1. The external sphincter complex and the levator muscle are not divided;
2. Perineal or posterior sagittal incisions are not utilized, and therefore the perineal body and neurovascular supply are not disturbed;
3. The rectal pouch is not tapered, and hence the internal sphincter is preserved [16].

We performed the surgery with the patient in lithotomy position for better delineation of the anatomy, resulting in more accurate operation followed by improved surgical outcome. The absence of any incision over the perineum leads to good cosmetic and functional result and reduces the risk of wound dehiscence in this critical region [16]. Correct placement of the rectum through the external sphincter is vital in TFARP for continence. And if the neoanus is not placed through the center of the external sphincter, the child may be incontinent. Taking incision on skin where external sphincter fibers are seen with use of muscle stimulator shows contraction of the sphincter in this procedure. Thus it is possible to place the rectum directly in the center of the external sphincter muscle complex. TFARP thus provides satisfactory functional and cosmetic results with a normally situated anal opening.

In different reports of single-stage surgery, wound infection rate ranged from 0% [6, 16] to 5.7%-10.6% [5,7,9,13]. In our series, the wound infection rate and resultant anal stenosis was 5.1% that corroborates with the reported incidence of 2.9% - 6.8% [5-10,16,17].  Several authors report excellent continence ranging from 90.5 -100% were continent [5,7,13,14]. In other series, continent scores were excellent or good among 58.3%, - 72% and fair in 20% [6,10]. In our study 8 patients have attained the age of continence and all are having excellent score. The rest are having bowel habits as per their age. Though constipation has been found to be a significant long-term problem ranging from 3.7% to 47.9% children, some of them required dilatation, laxatives and enema on occasion [7-12,16,18]; we have not encountered this condition in our series.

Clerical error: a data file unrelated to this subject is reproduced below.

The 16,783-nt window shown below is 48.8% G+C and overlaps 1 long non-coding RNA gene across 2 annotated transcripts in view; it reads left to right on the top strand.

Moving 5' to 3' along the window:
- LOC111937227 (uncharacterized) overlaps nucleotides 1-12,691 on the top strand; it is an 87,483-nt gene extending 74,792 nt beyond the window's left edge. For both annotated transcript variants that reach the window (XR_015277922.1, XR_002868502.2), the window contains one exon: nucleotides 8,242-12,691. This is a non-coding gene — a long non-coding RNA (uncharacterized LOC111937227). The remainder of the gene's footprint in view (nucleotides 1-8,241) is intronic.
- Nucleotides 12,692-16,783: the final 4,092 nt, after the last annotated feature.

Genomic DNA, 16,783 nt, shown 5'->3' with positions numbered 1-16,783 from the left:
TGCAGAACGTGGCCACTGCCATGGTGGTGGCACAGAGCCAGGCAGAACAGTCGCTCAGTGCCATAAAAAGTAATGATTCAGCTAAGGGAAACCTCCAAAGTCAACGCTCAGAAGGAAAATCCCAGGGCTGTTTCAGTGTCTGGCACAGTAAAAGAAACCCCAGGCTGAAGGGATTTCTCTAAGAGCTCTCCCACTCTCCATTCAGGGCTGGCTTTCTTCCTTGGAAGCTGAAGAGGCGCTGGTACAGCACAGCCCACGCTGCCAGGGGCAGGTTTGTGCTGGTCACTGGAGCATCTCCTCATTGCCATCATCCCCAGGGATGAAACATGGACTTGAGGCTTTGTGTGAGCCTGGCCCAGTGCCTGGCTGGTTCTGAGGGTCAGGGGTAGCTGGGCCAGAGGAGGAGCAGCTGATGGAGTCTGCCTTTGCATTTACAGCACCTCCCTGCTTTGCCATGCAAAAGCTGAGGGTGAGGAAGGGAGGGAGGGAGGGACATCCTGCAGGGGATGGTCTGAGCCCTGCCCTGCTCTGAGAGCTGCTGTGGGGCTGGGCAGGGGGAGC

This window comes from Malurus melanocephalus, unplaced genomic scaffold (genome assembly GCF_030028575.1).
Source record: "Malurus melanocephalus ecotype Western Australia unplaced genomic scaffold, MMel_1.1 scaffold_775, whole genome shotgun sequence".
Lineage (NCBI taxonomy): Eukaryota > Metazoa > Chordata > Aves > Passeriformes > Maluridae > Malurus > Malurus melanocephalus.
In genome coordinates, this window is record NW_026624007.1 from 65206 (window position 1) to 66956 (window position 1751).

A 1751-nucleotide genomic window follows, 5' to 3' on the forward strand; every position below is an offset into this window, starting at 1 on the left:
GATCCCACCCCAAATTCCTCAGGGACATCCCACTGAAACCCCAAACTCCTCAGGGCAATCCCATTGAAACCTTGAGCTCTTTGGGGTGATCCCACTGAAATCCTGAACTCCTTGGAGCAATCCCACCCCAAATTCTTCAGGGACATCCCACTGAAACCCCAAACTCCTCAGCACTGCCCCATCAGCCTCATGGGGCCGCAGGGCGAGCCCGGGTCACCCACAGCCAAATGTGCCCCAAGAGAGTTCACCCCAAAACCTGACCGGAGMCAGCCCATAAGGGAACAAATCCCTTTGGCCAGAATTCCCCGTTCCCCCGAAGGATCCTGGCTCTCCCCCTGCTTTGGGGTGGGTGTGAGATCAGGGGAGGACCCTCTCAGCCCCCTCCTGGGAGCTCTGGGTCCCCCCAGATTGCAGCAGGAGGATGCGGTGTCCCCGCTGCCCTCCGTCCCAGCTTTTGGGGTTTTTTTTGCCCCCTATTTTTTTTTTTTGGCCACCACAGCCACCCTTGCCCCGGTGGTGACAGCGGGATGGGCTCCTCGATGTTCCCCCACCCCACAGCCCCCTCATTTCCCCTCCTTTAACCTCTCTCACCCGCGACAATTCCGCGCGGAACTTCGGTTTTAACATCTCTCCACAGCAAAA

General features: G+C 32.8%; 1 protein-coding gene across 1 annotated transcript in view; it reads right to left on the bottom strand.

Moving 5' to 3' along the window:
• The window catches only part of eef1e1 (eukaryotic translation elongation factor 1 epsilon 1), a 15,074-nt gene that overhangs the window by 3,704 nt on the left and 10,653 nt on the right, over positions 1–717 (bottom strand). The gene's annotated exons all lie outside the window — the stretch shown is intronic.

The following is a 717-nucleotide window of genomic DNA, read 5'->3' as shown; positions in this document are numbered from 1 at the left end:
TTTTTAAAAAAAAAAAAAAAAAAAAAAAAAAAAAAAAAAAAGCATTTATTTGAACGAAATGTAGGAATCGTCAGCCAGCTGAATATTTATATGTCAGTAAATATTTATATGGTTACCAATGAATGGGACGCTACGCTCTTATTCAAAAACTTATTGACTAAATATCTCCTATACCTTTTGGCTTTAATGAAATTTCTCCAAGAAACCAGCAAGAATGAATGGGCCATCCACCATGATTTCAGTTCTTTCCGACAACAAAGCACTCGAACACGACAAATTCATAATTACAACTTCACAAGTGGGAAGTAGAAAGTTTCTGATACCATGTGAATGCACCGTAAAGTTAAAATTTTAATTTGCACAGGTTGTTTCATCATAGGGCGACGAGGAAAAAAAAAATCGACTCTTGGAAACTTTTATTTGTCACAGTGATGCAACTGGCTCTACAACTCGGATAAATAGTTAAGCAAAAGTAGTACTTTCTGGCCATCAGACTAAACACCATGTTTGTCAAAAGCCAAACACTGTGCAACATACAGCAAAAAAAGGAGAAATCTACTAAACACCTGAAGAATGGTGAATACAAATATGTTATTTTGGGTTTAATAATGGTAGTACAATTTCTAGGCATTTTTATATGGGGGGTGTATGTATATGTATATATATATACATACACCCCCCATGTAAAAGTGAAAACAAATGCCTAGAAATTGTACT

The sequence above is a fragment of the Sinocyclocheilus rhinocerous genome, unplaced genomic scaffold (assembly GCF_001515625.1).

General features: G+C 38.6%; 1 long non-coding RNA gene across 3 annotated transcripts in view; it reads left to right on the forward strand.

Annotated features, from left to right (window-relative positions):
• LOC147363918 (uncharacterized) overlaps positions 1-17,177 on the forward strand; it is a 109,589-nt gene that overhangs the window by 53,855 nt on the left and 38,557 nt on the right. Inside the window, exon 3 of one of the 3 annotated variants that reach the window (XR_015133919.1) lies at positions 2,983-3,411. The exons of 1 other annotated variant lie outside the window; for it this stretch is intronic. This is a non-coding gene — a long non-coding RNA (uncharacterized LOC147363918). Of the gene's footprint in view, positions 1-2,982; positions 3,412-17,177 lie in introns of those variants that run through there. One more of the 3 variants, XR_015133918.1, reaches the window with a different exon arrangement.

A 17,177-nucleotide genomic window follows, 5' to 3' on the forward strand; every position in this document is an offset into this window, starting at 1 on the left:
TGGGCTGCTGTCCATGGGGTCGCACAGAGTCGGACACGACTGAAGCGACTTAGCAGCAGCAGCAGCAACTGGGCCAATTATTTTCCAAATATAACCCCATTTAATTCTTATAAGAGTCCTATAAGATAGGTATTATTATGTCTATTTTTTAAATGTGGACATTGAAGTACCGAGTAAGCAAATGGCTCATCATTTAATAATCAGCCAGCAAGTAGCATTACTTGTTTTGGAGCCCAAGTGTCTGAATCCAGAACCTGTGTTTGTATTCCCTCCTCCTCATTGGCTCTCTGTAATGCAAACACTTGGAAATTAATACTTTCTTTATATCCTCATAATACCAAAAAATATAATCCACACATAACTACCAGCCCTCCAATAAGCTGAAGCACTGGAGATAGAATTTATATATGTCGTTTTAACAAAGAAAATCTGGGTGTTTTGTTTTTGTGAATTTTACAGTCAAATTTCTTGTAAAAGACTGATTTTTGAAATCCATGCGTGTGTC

CONCLUSION

Single stage TFARP for the repair of the vestibular fistula is a feasible procedure even in neonates. Continence, soiling, cosmetic outcome, and anal stenosis are comparable to other procedures. The correct placement of the rectum through the external sphincter, keeping the components of fecal continence intact, minimal tissue handling, keeping the perineum intact, are the important steps of the surgery. Adequate pre and post operative bowel management, proper wound care and dilatation programs are vital for satisfactory outcome.

 


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This is an Open Access article distributed under the terms of the Creative Commons Attribution unported License (http://creativecommons.org/licenses/by/3.0), which permits unrestricted use, distribution, and reproduction in any medium, provided the original work is properly cited.